Friday, June 15, 2012

On Remembering The Past

     It was in middle school when I was introduced to someone who made a profound difference in my life. He didn't know it at the time. All he knew was that he was out in the middle of a desert fighting against an injustice. He also knew he was helping to maintain our freedom. Something else he knew was that his former teacher was trying to make things a little better for him out there. That teacher, Mr. Carl,  had a group of students either write to this soldier or to "any soldier."
      I was one of those students, and chose to write to this former student. He quickly wrote back (well as quickly as snail mail allows from Saudi Arabia.) With some encouragement, I wrote a second letter. A friendship was quickly formed. It was one that would span nearly 10 years. The soldiers' name was David James Bassler.
     I was a struggling student, not just academically, but emotionally. Things have not been going well in the private school I attended. Bullying was occurring on almost a daily basis. Most teachers (all but the one who had us write the letters) did not understand what was going on and that trouble at home wasn't helping the situation. While I never was in trouble with the teachers, I was always in trouble with my classmates. I was quirky, constantly thinking "outside the box." If a book was not in my hands than a notebook was. My hands were busy either turning pages or writing pages, and my feet never stopped moving - constantly tapping out beats to my favorite music. I had an obsession with music, particularly with two Christian artists. In morning prayer, I usually had the same simple requests. I suppose it all made me an easy target, although  it saddened me that I was being attacked for trying to live the way we had been taught.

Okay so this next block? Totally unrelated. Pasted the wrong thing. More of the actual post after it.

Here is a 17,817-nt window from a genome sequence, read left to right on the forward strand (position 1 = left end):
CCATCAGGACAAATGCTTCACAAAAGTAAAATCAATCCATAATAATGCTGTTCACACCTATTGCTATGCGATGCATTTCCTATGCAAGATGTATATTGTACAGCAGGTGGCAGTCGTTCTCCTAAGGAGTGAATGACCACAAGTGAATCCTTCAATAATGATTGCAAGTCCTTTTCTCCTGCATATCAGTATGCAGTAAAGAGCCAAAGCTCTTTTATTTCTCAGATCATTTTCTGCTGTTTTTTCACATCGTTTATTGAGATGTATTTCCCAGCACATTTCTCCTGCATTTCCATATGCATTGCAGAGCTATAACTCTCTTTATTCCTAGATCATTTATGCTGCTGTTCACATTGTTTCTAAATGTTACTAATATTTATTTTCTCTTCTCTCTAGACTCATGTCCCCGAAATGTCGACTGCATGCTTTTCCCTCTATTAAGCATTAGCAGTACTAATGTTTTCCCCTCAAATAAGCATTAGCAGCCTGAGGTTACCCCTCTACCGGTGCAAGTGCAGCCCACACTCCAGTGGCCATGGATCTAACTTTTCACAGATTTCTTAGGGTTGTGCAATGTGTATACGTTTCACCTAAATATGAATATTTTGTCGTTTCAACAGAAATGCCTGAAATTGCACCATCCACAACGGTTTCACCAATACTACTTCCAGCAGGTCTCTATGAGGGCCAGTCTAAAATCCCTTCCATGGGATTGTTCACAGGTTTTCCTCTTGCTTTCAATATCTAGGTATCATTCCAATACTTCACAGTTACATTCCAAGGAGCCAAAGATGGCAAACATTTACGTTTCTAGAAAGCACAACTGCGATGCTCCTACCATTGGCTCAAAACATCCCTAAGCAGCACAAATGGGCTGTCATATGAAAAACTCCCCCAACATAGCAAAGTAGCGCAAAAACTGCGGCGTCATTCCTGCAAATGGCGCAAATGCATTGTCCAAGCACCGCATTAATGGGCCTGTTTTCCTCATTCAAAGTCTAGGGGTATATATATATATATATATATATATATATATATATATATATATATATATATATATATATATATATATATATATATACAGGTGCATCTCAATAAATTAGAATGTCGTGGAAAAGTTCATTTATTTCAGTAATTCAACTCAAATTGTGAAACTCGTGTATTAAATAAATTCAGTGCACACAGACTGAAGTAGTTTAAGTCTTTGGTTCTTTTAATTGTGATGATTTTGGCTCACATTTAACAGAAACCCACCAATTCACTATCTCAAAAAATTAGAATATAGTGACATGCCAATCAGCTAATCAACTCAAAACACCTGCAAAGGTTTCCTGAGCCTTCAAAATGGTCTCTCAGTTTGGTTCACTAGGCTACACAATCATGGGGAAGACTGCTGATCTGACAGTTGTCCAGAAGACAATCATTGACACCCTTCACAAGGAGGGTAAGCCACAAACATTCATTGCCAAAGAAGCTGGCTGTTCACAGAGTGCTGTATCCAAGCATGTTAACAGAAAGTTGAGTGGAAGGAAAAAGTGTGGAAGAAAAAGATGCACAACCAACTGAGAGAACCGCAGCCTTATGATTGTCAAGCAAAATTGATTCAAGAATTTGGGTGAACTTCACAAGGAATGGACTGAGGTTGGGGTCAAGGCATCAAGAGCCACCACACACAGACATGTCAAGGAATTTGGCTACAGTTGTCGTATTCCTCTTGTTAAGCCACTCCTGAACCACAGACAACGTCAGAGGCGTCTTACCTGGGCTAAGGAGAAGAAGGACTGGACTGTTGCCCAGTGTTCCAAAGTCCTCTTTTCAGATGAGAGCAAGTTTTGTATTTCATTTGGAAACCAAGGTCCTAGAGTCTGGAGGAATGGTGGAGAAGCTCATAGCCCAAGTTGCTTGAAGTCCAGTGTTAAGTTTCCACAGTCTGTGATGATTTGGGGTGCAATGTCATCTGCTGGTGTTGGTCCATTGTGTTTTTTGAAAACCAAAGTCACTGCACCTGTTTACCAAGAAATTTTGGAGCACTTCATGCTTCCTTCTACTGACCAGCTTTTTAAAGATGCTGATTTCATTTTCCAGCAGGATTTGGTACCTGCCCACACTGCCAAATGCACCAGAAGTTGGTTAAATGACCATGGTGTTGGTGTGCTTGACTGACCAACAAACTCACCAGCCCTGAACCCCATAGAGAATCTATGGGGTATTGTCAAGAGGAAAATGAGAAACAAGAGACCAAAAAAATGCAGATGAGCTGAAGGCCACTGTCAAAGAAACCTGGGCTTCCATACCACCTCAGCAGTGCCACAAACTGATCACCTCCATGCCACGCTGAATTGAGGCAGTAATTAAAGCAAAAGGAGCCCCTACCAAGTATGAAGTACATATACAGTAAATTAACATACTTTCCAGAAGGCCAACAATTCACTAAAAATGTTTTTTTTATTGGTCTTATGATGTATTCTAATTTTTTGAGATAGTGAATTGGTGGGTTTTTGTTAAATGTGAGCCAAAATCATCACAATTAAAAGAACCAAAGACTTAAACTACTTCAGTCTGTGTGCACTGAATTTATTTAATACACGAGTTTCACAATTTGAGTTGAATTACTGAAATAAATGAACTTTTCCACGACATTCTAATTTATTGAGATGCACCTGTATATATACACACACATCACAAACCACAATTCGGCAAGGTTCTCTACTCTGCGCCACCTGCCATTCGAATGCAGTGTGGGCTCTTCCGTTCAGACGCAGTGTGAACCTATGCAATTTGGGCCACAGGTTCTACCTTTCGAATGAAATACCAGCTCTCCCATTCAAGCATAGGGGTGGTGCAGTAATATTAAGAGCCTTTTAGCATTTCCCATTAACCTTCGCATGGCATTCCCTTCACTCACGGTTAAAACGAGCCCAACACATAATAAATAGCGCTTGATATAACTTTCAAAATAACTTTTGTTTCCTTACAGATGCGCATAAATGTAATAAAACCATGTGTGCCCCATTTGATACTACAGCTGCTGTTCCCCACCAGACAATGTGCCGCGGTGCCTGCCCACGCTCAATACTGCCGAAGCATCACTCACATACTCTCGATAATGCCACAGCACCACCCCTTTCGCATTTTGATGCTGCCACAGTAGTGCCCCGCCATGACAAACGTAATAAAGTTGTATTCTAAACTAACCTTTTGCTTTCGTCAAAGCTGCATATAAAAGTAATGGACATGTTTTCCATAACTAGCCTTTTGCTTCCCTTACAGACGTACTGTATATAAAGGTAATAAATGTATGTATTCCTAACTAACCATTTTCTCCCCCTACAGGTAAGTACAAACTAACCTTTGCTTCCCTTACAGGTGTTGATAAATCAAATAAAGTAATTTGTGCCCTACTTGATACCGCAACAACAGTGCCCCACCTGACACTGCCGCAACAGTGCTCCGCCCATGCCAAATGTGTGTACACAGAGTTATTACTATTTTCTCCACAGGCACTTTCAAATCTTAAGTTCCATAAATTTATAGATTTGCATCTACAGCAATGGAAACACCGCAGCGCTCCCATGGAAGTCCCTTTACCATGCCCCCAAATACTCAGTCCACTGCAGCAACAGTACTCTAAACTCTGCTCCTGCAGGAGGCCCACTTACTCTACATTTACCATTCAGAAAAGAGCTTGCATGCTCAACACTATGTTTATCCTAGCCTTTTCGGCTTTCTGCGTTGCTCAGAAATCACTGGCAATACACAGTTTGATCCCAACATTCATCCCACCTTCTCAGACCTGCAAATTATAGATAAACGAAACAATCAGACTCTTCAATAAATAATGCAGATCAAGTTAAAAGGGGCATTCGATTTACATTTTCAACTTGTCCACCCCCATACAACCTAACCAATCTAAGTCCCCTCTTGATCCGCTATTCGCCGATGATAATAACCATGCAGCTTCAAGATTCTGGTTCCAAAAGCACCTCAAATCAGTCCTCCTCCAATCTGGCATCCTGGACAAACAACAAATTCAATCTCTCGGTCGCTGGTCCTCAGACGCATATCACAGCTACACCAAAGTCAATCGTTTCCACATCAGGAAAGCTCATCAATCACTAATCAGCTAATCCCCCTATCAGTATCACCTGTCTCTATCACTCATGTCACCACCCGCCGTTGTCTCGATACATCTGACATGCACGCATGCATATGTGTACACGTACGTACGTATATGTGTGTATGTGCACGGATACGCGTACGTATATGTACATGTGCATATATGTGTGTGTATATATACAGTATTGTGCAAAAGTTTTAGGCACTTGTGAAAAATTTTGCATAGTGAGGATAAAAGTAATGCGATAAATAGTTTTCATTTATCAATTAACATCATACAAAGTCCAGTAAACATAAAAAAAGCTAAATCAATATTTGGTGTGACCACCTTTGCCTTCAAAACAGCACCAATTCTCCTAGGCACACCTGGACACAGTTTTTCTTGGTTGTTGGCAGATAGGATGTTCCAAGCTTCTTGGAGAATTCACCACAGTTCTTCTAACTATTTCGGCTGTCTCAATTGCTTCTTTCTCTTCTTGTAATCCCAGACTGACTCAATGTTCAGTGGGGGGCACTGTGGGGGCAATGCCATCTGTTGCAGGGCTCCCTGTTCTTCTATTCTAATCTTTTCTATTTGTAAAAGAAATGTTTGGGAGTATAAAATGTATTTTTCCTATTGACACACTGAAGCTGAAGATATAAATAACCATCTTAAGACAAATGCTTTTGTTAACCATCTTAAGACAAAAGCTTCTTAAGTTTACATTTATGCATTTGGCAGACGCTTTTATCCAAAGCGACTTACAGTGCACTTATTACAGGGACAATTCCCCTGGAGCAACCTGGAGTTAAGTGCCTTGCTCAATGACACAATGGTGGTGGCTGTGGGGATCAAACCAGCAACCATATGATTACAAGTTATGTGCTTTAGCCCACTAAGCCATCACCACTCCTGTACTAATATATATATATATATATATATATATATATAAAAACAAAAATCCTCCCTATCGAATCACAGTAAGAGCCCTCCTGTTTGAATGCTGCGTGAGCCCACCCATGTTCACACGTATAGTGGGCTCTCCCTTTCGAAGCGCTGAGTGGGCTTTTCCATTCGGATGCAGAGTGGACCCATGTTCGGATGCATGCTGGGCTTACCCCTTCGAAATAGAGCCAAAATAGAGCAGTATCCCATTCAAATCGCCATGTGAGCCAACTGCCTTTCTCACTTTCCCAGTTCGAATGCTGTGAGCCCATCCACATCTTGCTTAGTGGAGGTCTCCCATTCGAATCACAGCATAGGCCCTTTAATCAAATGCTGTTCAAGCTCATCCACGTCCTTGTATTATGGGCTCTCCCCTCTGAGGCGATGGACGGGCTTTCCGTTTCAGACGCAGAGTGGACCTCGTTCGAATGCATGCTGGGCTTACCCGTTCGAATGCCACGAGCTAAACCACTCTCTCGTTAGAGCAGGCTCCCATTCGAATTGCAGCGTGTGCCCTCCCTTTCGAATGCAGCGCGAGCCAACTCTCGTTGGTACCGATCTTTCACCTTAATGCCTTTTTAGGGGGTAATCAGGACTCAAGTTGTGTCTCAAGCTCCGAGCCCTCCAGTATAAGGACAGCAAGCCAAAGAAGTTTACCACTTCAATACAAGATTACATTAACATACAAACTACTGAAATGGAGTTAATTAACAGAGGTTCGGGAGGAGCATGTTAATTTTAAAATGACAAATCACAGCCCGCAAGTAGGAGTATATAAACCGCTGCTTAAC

David learned of some of these things through our letters. He encouraged me to keep pressing forward. When the torment became too much and I ended up being homeschooled for a year, his letters became an inspiration. At that point, he was back in the States and my parents had allowed me to send him our phone number. David would call every few months so we could talk in details that the letters did not allow. I saw him as an older brother or mentor. He helped strengthen my wavering self-confidence. Learning about his past allowed me to see that things could be much worse. When I wanted to quit school and music and everything else that was causing so much pain, he helped me keep going.
    Five and a half years and one high school graduation later, my parents drove me down to Nashville, Tennessee for a very special present. David met us there and we spent two days seeing the sights. It was beyond wonderful to see in person this man who had so much influence on my own life. There was a lot of laughter, a little bit of arguing, and many long hours of conversation. It was one of the most amazing experiences.
     The letter-writing continued until I was out of college. He moved around a lot and somehow we lost contact. A letter I had sent came back saying there was no forwarding address. I hope one day to find him again. I want to thank him, to be able to let him know all those little things that ended up making a big difference in who I am today. Some of you know that I mentor a couple of area teenagers. I do that, because of David. I want to be that positive influence that he was for me.
#PenPal, #DavidJamesBassler, #mentoring, #blessings

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